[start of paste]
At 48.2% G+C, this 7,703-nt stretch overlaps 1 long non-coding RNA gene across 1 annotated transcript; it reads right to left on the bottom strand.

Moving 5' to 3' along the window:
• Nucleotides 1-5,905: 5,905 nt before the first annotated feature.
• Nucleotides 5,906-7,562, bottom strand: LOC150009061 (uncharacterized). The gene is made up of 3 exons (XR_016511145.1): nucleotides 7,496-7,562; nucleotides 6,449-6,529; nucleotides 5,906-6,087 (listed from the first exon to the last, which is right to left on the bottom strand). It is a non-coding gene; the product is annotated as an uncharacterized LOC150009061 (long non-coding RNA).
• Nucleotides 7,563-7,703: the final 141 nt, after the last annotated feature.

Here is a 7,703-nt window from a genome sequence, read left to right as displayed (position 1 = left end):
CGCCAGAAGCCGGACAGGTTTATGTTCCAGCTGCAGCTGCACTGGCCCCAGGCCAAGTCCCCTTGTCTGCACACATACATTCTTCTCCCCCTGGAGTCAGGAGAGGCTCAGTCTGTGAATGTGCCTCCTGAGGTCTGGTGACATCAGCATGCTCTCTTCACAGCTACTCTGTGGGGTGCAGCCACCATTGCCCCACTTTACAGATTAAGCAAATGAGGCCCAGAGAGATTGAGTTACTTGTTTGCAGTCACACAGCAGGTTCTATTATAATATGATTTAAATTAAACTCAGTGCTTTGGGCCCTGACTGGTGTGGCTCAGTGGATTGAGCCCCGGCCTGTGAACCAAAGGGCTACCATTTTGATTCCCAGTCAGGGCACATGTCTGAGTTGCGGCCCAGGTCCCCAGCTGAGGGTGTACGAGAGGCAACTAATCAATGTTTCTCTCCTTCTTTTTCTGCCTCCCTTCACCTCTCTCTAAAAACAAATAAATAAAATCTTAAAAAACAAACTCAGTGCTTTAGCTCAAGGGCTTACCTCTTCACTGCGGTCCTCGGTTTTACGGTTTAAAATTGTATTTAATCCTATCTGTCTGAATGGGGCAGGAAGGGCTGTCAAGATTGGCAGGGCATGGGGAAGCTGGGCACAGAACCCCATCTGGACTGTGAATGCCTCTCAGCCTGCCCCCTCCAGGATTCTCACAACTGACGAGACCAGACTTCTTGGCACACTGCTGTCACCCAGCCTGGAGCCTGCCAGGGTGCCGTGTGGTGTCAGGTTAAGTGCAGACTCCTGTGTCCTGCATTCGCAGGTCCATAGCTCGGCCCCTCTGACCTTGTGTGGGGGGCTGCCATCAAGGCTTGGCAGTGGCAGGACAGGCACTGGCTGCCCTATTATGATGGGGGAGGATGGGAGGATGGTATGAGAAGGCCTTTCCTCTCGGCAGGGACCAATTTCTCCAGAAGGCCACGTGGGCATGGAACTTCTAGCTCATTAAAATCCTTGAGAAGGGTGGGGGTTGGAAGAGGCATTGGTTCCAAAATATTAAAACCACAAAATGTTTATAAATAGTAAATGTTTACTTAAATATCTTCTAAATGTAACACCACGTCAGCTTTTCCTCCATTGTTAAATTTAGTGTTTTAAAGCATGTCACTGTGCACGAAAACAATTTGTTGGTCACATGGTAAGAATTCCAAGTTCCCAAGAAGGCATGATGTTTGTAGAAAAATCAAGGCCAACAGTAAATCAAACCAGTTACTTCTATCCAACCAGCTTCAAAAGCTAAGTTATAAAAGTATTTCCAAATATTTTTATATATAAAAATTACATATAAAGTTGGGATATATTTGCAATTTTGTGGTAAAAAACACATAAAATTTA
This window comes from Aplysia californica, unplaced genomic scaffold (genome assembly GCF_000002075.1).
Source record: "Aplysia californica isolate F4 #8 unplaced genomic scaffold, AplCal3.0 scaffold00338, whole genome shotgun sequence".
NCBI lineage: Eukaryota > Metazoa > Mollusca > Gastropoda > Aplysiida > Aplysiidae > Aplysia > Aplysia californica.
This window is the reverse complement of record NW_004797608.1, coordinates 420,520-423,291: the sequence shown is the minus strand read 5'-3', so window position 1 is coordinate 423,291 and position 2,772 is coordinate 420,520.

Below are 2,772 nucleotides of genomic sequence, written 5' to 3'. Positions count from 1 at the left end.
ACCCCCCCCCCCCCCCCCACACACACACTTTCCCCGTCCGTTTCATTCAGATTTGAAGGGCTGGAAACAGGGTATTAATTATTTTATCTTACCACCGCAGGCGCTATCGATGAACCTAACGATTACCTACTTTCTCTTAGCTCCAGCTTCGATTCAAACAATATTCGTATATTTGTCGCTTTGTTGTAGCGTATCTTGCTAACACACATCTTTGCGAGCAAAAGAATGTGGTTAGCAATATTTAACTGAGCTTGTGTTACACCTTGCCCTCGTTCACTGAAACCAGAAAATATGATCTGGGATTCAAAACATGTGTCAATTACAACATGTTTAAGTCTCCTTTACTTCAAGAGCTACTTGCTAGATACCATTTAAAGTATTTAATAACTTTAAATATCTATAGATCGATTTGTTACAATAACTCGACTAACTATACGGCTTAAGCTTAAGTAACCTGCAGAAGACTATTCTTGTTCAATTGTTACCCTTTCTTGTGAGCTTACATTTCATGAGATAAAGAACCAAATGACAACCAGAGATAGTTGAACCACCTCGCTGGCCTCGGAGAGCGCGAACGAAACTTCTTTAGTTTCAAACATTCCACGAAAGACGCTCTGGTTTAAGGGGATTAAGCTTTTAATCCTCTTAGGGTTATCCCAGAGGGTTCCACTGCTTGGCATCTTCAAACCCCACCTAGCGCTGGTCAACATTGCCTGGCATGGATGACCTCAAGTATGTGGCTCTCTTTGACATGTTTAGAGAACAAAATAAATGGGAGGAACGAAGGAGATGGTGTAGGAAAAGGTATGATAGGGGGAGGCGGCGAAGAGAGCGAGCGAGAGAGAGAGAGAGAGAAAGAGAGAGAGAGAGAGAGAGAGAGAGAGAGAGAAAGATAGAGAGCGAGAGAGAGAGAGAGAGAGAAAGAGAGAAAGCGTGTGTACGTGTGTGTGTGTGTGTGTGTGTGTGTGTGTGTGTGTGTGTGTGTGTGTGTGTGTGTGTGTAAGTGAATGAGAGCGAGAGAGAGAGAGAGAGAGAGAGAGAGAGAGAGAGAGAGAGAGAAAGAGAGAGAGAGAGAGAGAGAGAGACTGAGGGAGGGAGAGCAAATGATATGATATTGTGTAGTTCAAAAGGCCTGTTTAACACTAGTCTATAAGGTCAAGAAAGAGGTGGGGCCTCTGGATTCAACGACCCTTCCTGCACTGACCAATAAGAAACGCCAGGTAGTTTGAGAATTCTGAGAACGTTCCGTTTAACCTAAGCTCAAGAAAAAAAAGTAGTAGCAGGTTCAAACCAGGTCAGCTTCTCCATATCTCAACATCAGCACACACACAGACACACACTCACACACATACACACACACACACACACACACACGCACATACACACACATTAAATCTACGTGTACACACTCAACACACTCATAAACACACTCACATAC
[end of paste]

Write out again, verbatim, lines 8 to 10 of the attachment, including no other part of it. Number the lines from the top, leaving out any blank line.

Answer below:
This window comes from Aplysia californica, unplaced genomic scaffold (genome assembly GCF_000002075.1).
Source record: "Aplysia californica isolate F4 #8 unplaced genomic scaffold, AplCal3.0 scaffold00338, whole genome shotgun sequence".
NCBI lineage: Eukaryota > Metazoa > Mollusca > Gastropoda > Aplysiida > Aplysiidae > Aplysia > Aplysia californica.